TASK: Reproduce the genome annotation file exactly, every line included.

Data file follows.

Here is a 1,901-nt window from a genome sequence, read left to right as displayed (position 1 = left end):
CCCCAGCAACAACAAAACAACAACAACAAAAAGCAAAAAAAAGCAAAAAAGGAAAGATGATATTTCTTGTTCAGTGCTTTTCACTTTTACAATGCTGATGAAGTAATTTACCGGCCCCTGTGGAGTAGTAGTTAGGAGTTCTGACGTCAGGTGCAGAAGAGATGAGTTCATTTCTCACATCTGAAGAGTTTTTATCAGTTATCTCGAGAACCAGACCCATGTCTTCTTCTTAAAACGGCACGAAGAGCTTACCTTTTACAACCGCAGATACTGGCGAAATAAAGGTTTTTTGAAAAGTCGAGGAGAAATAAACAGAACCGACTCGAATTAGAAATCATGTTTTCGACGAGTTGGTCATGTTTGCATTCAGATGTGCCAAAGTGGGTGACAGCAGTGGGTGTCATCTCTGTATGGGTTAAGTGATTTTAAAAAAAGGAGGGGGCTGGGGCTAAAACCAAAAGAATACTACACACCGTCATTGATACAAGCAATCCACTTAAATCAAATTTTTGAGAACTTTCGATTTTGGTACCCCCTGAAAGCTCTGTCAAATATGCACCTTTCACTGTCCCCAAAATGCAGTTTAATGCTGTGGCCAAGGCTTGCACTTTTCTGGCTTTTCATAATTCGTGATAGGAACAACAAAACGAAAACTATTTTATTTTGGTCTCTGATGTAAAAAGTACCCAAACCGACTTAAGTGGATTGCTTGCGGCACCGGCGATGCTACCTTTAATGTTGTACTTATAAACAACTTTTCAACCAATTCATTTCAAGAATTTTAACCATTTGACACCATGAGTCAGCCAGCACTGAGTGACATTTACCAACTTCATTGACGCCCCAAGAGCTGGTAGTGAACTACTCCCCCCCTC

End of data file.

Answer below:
Here is a 1,901-nt window from a genome sequence, read left to right as displayed (position 1 = left end):
CCCCAGCAACAACAAAACAACAACAACAAAAAGCAAAAAAAAGCAAAAAAGGAAAGATGATATTTCTTGTTCAGTGCTTTTCACTTTTACAATGCTGATGAAGTAATTTACCGGCCCCTGTGGAGTAGTAGTTAGGAGTTCTGACGTCAGGTGCAGAAGAGATGAGTTCATTTCTCACATCTGAAGAGTTTTTATCAGTTATCTCGAGAACCAGACCCATGTCTTCTTCTTAAAACGGCACGAAGAGCTTACCTTTTACAACCGCAGATACTGGCGAAATAAAGGTTTTTTGAAAAGTCGAGGAGAAATAAACAGAACCGACTCGAATTAGAAATCATGTTTTCGACGAGTTGGTCATGTTTGCATTCAGATGTGCCAAAGTGGGTGACAGCAGTGGGTGTCATCTCTGTATGGGTTAAGTGATTTTAAAAAAAGGAGGGGGCTGGGGCTAAAACCAAAAGAATACTACACACCGTCATTGATACAAGCAATCCACTTAAATCAAATTTTTGAGAACTTTCGATTTTGGTACCCCCTGAAAGCTCTGTCAAATATGCACCTTTCACTGTCCCCAAAATGCAGTTTAATGCTGTGGCCAAGGCTTGCACTTTTCTGGCTTTTCATAATTCGTGATAGGAACAACAAAACGAAAACTATTTTATTTTGGTCTCTGATGTAAAAAGTACCCAAACCGACTTAAGTGGATTGCTTGCGGCACCGGCGATGCTACCTTTAATGTTGTACTTATAAACAACTTTTCAACCAATTCATTTCAAGAATTTTAACCATTTGACACCATGAGTCAGCCAGCACTGAGTGACATTTACCAACTTCATTGACGCCCCAAGAGCTGGTAGTGAACTACTCCCCCCCTC